Josiah waited another day, deciding he’d confront his reticent brother at bedtime Friday night. By then he’d thought up genuine questions that would hopefully prompt the boy into talking. They had rented movies as they usually did on Fridays. After supper they cleaned the kitchen, made popcorn and were just getting ready to pop in the video when Vin began to cough. When the spell was over, Josiah looked closely at the boy. His cheeks were flushed, his eyes glassy.

Nathan was first to reach for the boy’s forehead. "He’s got a fever," he declared.

"The flu?" Josiah wondered aloud, his eyebrows drawn together in concern.

"Probably." Nathan wasn’t a doctor, but he knew that the flu was going around. "There was a lot of kids out sick today."

"Good thing he got that flu shot," Chris said dryly, then he pulled the unresisting boy to him. "You feelin’ pretty bad, kiddo?"

Vin shrugged, resting his head on Chris’ shoulder.

Nathan brushed the hair away from Vin’s face and tilted his head, trying to make eye contact "You got a sore throat, Vin?"

Another shrug and a small nod.

"I thought you two said a flu shot was supposed to keep them from getting the flu?" Chris said, glaring accusingly at Nathan and Josiah, as if it was their fault the boy was sick.

"Just settle down, Chris. We don’t even know if it’s the flu," Josiah reasoned, pulling the boy to him and placing the back of his fingers on Vin’s cheek then forehead. "It could just be a cold."

"Or," Nathan couldn’t help but point out, "it could be strep throat. That’s going around too." He pulled Vin to him, tipping the boy’s face up. "Can you open your mouth, real wide, and let me have a look at your throat?"

Vin scowled at him, pressing his lips tightly closed.

"Now, Vin—" he tried to appeal to the boy.

"C’mon, pal." With a wink Buck reached toward Vin, who gladly took his hand and allowed himself to be led away from the mother hens. They barely seemed to notice.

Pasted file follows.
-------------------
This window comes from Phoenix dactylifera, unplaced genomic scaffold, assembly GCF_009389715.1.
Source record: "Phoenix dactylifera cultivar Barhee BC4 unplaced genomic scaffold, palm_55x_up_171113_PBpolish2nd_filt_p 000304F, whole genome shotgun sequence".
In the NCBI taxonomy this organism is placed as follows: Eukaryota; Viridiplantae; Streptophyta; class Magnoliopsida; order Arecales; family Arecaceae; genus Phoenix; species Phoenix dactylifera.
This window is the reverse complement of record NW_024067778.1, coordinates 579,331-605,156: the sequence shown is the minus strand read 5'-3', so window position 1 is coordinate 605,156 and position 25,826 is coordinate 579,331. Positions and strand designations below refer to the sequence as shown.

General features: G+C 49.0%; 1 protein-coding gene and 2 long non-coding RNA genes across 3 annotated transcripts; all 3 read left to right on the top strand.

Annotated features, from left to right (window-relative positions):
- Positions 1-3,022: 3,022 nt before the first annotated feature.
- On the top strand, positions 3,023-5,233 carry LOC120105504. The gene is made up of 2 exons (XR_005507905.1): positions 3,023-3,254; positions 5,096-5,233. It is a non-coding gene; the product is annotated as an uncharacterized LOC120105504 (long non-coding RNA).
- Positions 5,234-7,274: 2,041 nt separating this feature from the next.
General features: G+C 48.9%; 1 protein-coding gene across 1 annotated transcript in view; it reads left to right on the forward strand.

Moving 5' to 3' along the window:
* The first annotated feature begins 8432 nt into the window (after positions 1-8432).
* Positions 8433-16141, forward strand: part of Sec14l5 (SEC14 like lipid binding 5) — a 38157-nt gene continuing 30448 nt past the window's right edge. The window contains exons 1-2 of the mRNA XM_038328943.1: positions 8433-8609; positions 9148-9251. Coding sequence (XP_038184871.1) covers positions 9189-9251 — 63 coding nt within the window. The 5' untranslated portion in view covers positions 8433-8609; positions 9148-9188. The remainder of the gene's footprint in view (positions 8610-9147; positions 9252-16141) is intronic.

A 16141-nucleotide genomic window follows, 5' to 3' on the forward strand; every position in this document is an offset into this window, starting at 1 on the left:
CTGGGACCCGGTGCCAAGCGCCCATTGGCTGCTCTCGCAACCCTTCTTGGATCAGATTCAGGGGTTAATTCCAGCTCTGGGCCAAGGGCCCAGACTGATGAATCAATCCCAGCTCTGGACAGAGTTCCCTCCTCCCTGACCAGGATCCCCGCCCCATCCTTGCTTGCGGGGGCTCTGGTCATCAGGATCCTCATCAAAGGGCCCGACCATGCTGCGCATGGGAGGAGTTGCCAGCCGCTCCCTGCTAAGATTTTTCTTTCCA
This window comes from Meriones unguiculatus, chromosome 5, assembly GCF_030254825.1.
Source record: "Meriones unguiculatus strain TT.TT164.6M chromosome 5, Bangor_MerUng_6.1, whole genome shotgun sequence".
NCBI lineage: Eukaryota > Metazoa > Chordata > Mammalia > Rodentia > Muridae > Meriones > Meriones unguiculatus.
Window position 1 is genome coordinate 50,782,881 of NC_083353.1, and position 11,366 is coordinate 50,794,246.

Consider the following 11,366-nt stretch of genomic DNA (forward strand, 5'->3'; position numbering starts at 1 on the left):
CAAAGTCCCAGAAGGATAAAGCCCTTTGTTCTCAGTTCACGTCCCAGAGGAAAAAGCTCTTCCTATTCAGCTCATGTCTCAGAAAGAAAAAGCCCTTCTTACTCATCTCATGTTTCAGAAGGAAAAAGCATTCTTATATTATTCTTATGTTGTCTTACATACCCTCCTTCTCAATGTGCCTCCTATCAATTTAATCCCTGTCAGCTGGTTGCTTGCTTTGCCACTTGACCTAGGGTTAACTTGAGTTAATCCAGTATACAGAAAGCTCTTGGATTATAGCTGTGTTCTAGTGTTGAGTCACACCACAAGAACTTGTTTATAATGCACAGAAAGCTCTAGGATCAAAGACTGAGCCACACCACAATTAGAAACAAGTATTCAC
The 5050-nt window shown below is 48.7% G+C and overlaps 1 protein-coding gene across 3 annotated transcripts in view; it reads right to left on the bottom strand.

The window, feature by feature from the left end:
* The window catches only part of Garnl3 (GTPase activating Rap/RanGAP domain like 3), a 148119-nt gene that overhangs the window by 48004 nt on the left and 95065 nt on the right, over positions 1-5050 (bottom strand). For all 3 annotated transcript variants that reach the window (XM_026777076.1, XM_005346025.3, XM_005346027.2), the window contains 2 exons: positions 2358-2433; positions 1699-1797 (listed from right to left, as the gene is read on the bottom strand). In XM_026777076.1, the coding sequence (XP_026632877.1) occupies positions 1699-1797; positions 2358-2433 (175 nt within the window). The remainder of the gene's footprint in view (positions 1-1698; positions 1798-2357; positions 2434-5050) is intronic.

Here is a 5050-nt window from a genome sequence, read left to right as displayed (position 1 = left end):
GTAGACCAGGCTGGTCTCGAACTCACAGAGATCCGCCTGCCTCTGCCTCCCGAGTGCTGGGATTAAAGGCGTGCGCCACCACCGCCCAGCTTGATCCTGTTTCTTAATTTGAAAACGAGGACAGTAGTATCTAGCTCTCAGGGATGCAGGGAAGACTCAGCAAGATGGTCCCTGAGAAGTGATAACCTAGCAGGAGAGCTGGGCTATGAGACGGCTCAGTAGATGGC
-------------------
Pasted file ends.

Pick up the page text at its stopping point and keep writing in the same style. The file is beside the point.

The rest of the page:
"I’d say he’s got a temperature of at least 100, maybe more," Nathan guessed.

"Yeah, Chris, why don’t you find that thermometer and check it out," Josiah said. "Nate, you get the Tylenol."

"One of us best call the doctor, too," Nathan instructed.

"I’ll call," Josiah stated, ruffling JD’s hair as he passed by. "You boys go ahead and start the movie," he said to Ezra and JD. "We’ll join you in a few minutes."

Throughout the ordeal, Ezra and JD had sat quietly watching their brothers. Josiah figured they probably were torn between feeling sorry for Vin and being glad they weren’t the ones being fussed over.

Vin allowed himself to be guided toward his bedroom, turning back once to glance forlornly at his brother.

"Don’t look so sad," Buck said cheerfully, "You play this out right, and I see a nice vacation from school in your immediate future."

Vin actually smiled and stepped a little livelier.

Nathan followed them up the stairs, unable to contain his enthusiasm over the chance to play physician.

Chris poured himself a cup of coffee and sat down at the kitchen table, waiting for Josiah to relay the doctor’s prognosis.

"Well," Josiah said, joining him at the table after hanging up the phone, "the doctor said that it’s probably the flu."

"Probably the flu?" Chris raised an eyebrow. "Did you make an appointment?"